Sunday, 11 July 2010
Strolling the Corniche
We've had enough of long taxi trips for the meantime, so this morning we walked downtown. It's no big deal. The CBD is maybe 2 or 3 km away and the walk through narrow streets past tiny shops was intriguing. As we neared downtown, the evidence of the destruction of the civil war became more apparent in the buildings, until we arrived at the area near the docks which had been the frontline between opposing factions, and where all the buildings were gone. In their place a new Downtown Beirut is nearing completion. The buildings are of brown sandstone, and about 3 or 4 storeys high. They are seaparated by wide tiled walkways dotted here and there with refined, understated statuary. All has been designed to evoke the Beirut that was once called the Paris of the Middle East; not a copy but a 21st Century evocation of what once was. It's working.
Winding through the stores selling big name European goods we arrive at the waterfront, where the enormous glass towers of hotels rise above Porsche agencies and coffee shops with elegantly quirky names. This is the Corniche, which curves gently around the shoreline. It is Saturday, and Beirutis not at work are out to enjoy the bright clear day. Men fish using strange long rods with no reels. Men swim and sunbathe from the rocks. Women swim and sunbathe in a screened off section of the waterfront. I see a woman in a full abaya jogging. She has a water bottle strapped to her waist: it's about 35 degrees; she needs it. I see another swimming in a burka and yet another fishing from the rocks, the black fabric soaked to about waist level. A couple of girls in shorts and t shirts rollerblade past. Men older than me with impossibly muscled and chiselled bodies jog past in skimpy shorts, their naked backs glistening with sweat.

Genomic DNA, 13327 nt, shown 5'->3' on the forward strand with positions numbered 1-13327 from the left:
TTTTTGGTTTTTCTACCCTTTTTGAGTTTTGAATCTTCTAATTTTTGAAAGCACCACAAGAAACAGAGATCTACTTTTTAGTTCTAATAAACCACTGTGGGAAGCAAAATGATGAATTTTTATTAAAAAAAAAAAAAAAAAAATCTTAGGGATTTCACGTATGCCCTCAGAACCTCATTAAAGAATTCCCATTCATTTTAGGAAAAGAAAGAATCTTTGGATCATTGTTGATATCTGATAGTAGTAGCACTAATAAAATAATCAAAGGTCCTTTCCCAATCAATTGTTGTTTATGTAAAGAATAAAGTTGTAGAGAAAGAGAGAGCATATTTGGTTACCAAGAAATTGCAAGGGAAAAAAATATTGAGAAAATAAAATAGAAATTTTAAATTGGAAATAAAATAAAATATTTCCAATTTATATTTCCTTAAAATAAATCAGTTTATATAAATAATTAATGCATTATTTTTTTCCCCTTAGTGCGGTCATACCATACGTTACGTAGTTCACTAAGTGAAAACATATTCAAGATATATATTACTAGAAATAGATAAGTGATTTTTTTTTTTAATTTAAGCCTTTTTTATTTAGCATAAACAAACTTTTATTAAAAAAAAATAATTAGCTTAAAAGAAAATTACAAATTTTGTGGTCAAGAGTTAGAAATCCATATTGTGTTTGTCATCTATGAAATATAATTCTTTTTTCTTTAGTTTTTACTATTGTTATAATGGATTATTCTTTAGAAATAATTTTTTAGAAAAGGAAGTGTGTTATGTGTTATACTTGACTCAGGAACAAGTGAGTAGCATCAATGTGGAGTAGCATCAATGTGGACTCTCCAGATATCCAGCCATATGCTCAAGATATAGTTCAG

With a pang of recognition I see the old Intercontinental Hotel, the setting for ten thousand newsreels. It is now restored to its former glory and behind it, one of its contemporaries stands stark and empty, pockmarked with shellholes and rifle fire still after all these years. The yacht club is still damaged though not by the civil war but by the immense car bomb which killed ex President Rafik al-Hariri, probably at the behest of the Syrians, in 2005. The brutal past is not too far past.
We find a leafy, shady coffee shop and order an Arabian specialty: lime juice, slightly sweetened and served in a large glass of crushed ice. We turn and walk back through downtown, which looks for all the world like the downtown of any modern city. The signs are in French and Arabic but it doesn't take much imagination to think you might be in Auckland or Cincinnati or Manchester. Well, maybe not Manchester. We pass a sushi bar, one of the ones with the little train that zims on past with plates of deliciousness, and enjoy the airconditioned coolness and watch a replay of Germany thrashing the Ockers at the World Cup. We catch a taxi to the National Museum and look at the ancient bits and pieces and see a video of people restoring priceless artifacts after some local commander or other lobbed a few shells through the place in the bad old days. War stuffs everything up. Everything of value, anyway. Absolutely everything. We catch another taxi home: fare, 10,000 Lebanese pounds or about $NZ10 and sleep for the afternoon. Despite the recent tendency of the certain and the self righteous to park cars full of TNT about the place, this is a city I could really and truly fall in love with.